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I plan to mark to market my trades when I file my taxes. Since my securities will be treated as if they were sold on the last day of the year, the figures I turn in to the Internal Revenue Service will not match up with the 1099-B that I receive from my broker -- either this year or next. How does the IRS look at this? -- James McDonald
If you were a trader in 1998 and you elected to mark to market your trades at year-end, you recognized the value of your securities as if they were sold for their fair market value on the last business day of the year. (See our Taxes for Traders
series for more on trader status.) Odds are good that the amount listed as gross proceeds on your
- Proceeds from Broker and Barter Exchange Transaction
will not match the amount you're going to report on your
- Capital Gains and Losses
You therefore should create a separate statement that explains the difference between these numbers, recommends Ted Tesser, a certified public accountant in Boca Raton, Fla., and author of
The Trader's Tax Survival Guide
. Be specific and show the IRS how you derived your capital gains number and explain the exact reason for the difference. Be sure to keep all supporting documents in your files just in case the IRS comes looking for you.
Title the explanation "Statement 1" and attach it to the back of your tax return. Then write "See Statement 1 Attached" on Schedule D to alert the IRS to your reconciliation. Check out Mike Bauer's
tax return for an example of an attached statement.
Remember that traders who mark to market their trades may not be the only ones who will have reconciliation problems. If you reported any option sales or had open short sales still at year-end, your 1099Bs would not match the amount you report either. Again, just prepare and attach a reconciliation statement. Check out this
Tax Forum for more on reporting open shorts at year-end.
Don't make the mistake of assuming the IRS will understand why your numbers don't jibe. As Tesser reminds us, when it comes to the IRS, assume nothing and be prepared for anything.
Itemizing Margin Interest
I had margin interest last year. According to everything I have read, the only way I can deduct it is if I itemize. Is this a correct assumption or is there some other solution to offset my capital gains with margin interest? I don't itemize so I need a solution. -- Kevin Shendok
If you do not itemize your deductions on
- Itemized Deductions
, you cannot deduct your margin interest, says Martin Nissenbaum, national director of personal income tax planning at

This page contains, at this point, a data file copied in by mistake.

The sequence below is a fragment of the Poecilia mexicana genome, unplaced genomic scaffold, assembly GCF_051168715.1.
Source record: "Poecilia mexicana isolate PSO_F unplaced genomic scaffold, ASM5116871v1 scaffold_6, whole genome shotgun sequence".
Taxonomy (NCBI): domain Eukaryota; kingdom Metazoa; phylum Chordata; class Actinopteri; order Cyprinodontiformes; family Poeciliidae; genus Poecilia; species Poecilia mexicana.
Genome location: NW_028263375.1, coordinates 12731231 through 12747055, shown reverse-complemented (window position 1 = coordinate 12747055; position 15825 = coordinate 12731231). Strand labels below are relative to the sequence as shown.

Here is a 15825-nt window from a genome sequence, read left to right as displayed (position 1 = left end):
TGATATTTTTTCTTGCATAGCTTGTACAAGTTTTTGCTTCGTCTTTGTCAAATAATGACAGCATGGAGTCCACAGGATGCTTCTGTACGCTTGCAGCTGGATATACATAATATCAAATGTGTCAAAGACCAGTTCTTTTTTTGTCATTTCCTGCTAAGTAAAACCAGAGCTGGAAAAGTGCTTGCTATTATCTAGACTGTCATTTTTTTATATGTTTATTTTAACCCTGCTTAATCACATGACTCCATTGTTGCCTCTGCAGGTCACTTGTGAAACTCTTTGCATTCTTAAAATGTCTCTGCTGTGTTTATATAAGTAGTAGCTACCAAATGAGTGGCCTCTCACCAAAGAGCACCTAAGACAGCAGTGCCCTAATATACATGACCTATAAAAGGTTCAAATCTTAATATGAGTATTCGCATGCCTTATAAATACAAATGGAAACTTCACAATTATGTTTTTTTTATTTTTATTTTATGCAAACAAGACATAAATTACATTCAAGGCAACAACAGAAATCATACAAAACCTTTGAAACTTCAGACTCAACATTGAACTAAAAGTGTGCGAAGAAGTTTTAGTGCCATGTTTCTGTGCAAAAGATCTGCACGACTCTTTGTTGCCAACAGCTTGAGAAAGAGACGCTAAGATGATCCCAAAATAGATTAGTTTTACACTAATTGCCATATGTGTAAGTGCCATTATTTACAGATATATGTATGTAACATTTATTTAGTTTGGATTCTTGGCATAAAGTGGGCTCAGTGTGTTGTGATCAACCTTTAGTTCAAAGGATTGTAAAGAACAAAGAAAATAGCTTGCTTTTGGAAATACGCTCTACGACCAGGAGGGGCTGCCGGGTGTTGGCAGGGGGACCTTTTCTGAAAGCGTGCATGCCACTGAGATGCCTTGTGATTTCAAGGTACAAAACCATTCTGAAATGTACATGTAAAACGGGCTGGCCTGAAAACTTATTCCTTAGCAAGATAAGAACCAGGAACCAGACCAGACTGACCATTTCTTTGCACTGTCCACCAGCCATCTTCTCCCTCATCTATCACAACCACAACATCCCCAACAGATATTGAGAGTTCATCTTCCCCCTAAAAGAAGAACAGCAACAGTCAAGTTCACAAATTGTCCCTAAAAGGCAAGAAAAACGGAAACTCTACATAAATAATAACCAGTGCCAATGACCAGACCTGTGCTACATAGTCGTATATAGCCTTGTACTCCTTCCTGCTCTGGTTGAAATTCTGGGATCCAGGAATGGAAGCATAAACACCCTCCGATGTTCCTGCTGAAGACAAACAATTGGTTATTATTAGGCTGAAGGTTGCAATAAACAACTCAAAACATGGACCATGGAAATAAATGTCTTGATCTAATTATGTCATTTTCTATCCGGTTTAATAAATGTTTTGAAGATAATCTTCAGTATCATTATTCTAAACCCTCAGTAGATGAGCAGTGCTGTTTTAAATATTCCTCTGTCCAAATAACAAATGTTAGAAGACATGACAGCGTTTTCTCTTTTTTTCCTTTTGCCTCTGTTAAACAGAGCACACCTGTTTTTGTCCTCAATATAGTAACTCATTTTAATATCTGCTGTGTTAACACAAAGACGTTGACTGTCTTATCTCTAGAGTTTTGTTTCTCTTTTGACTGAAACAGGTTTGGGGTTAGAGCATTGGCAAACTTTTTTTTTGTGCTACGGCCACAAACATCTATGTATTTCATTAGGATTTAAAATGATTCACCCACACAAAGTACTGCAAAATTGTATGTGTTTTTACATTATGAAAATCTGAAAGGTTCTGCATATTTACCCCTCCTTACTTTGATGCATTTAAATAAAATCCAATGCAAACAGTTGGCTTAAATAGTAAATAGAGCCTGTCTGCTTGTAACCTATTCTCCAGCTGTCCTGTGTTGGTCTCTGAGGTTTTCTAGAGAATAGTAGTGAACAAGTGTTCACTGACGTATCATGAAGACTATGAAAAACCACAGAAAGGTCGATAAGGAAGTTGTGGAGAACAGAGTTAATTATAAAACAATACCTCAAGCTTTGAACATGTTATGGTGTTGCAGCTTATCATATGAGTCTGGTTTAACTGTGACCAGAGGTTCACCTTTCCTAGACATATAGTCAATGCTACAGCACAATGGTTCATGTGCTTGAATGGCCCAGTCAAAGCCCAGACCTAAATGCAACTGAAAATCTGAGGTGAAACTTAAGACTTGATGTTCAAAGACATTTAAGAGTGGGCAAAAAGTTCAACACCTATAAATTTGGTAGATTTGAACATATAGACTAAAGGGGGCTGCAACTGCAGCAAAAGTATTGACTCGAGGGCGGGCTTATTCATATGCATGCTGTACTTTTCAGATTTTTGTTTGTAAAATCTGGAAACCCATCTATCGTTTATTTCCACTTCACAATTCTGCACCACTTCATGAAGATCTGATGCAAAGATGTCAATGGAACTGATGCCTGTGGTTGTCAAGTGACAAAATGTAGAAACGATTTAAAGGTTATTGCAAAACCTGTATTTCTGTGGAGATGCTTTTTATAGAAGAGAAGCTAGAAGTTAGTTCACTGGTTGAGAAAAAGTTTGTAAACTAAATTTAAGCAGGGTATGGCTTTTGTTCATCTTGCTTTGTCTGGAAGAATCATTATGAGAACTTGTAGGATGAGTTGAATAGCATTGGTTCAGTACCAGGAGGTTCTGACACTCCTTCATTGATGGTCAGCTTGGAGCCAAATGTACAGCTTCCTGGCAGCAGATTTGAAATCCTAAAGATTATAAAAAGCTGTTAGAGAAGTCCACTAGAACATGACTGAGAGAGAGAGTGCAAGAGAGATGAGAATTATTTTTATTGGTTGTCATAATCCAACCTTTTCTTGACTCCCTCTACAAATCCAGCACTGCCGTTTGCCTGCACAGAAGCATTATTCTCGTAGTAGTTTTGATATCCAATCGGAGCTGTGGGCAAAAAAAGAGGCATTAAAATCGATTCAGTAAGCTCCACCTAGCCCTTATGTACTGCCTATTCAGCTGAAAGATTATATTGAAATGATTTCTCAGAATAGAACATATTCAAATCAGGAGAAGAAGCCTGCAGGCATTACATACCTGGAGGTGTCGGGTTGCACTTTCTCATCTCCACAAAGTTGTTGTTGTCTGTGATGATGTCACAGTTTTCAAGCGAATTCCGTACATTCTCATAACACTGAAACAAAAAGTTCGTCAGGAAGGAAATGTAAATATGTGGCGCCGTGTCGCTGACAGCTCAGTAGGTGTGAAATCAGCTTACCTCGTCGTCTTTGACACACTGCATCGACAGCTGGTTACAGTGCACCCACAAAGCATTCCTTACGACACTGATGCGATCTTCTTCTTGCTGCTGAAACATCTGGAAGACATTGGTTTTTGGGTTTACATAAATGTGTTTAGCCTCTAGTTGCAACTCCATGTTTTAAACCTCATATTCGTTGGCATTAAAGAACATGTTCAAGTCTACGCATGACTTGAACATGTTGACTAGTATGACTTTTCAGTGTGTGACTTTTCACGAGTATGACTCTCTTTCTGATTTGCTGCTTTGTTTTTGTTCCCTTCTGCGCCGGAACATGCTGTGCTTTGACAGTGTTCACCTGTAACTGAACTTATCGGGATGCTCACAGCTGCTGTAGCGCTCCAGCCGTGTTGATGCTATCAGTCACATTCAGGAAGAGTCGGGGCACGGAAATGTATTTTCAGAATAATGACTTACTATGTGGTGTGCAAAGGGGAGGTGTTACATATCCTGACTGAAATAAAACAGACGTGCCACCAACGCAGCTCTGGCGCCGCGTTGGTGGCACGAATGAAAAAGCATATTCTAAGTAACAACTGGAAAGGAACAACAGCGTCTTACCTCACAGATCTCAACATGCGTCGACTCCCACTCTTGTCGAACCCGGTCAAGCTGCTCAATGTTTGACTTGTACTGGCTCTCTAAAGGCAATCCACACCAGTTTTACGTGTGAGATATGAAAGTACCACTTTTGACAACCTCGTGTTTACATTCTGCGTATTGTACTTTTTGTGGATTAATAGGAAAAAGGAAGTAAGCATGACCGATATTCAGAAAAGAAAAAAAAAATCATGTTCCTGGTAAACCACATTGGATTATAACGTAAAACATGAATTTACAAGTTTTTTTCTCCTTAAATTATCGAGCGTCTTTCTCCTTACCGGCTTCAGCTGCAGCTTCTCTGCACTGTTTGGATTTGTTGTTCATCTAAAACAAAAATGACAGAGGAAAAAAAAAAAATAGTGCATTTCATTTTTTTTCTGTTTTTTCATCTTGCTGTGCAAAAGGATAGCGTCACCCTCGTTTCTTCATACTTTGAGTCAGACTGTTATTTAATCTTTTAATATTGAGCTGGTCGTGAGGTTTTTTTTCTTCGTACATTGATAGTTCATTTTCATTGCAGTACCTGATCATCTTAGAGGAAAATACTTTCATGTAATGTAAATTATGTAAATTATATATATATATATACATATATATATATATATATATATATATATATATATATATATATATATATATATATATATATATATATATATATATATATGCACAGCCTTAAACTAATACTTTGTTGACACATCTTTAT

Ernst & Young
. But you are essentially getting the margin interest deduction through your standard deduction, assuming it's higher than your itemized deductions, notes Nissenbaum.
Remember, you can't add your margin interest expense to the cost basis because it's an investment expense, according to
Section 163 of the tax code.
Although margin interest generally is limited to the amount of investment income you have, you can carry a portion of that interest forward to future years, notes Nissenbaum. So if you itemize in future years, you may be able to deduct the interest at that time.
- Investment Interest Expense Deduction
will help you determine just how much of that interest qualifies as a deduction in the current year and how much you can carry forward indefinitely to later years.
But don't forget: If you qualify as a trader, you can report the margin interest as an investment expense on Schedule C. See this previous
Tax Forum for more on a trader's deductions.
Nonworking Spouse Wants a Roth
In the following situation, can Roth IRAs be established for 1998 and 1999? Husband and wife (both under 55) file jointly; husband is a self-employed attorney; wife receives permanent Social Security disability and private insurance disability payments which also include monthly contributions to a retirement annuity. Adjusted gross income is less than $150,000 including a portion of Social Security disability. Private insurance payments are not taxable. Can each have a Roth IRA, or husband only? -- Sally Hale
To open a Roth IRA you must have compensation. That includes wages, salaries, fees and self-employed income. (See
Section 32(c)(2) of the tax code for more.) Social Security disability payments would not count as such, so the wife can't open a Roth IRA on her own.
But since the husband does have compensation, the tax law would consider the wife a nonworking spouse. A nonworking spouse can contribute up to $2,000 to a Roth IRA as long as the working spouse's adjusted gross income is at least $4,000, according to
Section 219 of the tax code. So both husband and wife can make contributions of up to $2,000 to each of their own accounts. Note that since 1997, the same rule applies to the traditional IRA as well.
Then as long as the adjusted gross income stays below $160,000 (if the two file a joint return), the wife can continue to contribute to the Roth in the future years. (A single person's AGI must stay below $110,000.)
- Individual Retirement Arrangements
for more on the Roth and traditional IRA rules.
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TSC Tax Forum aims to provide general tax information. It cannot and does not attempt to provide individual tax advice. All readers are urged to consult with an accountant as needed about their individual circumstances.